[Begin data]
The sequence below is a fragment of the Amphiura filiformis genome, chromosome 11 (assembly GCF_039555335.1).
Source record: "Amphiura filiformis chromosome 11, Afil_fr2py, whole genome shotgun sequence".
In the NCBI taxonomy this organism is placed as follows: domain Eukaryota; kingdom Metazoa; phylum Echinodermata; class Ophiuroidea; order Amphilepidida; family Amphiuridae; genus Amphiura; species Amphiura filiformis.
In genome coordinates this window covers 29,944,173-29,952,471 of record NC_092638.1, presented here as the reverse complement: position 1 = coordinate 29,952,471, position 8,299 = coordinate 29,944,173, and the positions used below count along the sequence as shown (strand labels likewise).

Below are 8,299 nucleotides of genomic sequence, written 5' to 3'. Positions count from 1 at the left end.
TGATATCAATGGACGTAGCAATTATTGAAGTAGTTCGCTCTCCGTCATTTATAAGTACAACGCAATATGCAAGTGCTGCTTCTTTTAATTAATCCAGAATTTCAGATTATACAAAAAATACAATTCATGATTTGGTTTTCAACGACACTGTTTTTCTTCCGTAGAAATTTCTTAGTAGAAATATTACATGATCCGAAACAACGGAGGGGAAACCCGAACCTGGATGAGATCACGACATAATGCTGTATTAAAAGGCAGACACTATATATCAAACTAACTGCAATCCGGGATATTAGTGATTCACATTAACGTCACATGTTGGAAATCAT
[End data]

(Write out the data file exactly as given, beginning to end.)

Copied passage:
The sequence below is a fragment of the Amphiura filiformis genome, chromosome 11 (assembly GCF_039555335.1).
Source record: "Amphiura filiformis chromosome 11, Afil_fr2py, whole genome shotgun sequence".
In the NCBI taxonomy this organism is placed as follows: domain Eukaryota; kingdom Metazoa; phylum Echinodermata; class Ophiuroidea; order Amphilepidida; family Amphiuridae; genus Amphiura; species Amphiura filiformis.
In genome coordinates this window covers 29,944,173-29,952,471 of record NC_092638.1, presented here as the reverse complement: position 1 = coordinate 29,952,471, position 8,299 = coordinate 29,944,173, and the positions used below count along the sequence as shown (strand labels likewise).

Below are 8,299 nucleotides of genomic sequence, written 5' to 3'. Positions count from 1 at the left end.
TGATATCAATGGACGTAGCAATTATTGAAGTAGTTCGCTCTCCGTCATTTATAAGTACAACGCAATATGCAAGTGCTGCTTCTTTTAATTAATCCAGAATTTCAGATTATACAAAAAATACAATTCATGATTTGGTTTTCAACGACACTGTTTTTCTTCCGTAGAAATTTCTTAGTAGAAATATTACATGATCCGAAACAACGGAGGGGAAACCCGAACCTGGATGAGATCACGACATAATGCTGTATTAAAAGGCAGACACTATATATCAAACTAACTGCAATCCGGGATATTAGTGATTCACATTAACGTCACATGTTGGAAATCAT